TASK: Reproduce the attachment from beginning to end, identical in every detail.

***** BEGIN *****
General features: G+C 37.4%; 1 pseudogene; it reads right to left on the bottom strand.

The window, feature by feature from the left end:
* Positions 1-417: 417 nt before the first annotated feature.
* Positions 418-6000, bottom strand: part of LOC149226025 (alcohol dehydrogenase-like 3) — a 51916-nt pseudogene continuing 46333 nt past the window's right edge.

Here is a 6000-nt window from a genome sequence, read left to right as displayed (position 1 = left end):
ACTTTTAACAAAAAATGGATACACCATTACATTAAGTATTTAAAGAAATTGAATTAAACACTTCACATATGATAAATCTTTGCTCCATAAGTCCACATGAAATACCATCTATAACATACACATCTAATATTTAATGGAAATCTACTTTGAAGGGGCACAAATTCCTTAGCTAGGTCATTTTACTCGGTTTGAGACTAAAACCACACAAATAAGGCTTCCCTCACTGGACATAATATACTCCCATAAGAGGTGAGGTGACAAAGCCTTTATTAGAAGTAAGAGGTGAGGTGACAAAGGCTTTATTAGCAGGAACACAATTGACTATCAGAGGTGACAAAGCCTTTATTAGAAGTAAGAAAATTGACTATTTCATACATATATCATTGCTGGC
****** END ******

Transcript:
General features: G+C 37.4%; 1 pseudogene; it reads right to left on the bottom strand.

The window, feature by feature from the left end:
* Positions 1-417: 417 nt before the first annotated feature.
* Positions 418-6000, bottom strand: part of LOC149226025 (alcohol dehydrogenase-like 3) — a 51916-nt pseudogene continuing 46333 nt past the window's right edge.

Here is a 6000-nt window from a genome sequence, read left to right as displayed (position 1 = left end):
ACTTTTAACAAAAAATGGATACACCATTACATTAAGTATTTAAAGAAATTGAATTAAACACTTCACATATGATAAATCTTTGCTCCATAAGTCCACATGAAATACCATCTATAACATACACATCTAATATTTAATGGAAATCTACTTTGAAGGGGCACAAATTCCTTAGCTAGGTCATTTTACTCGGTTTGAGACTAAAACCACACAAATAAGGCTTCCCTCACTGGACATAATATACTCCCATAAGAGGTGAGGTGACAAAGCCTTTATTAGAAGTAAGAGGTGAGGTGACAAAGGCTTTATTAGCAGGAACACAATTGACTATCAGAGGTGACAAAGCCTTTATTAGAAGTAAGAAAATTGACTATTTCATACATATATCATTGCTGGC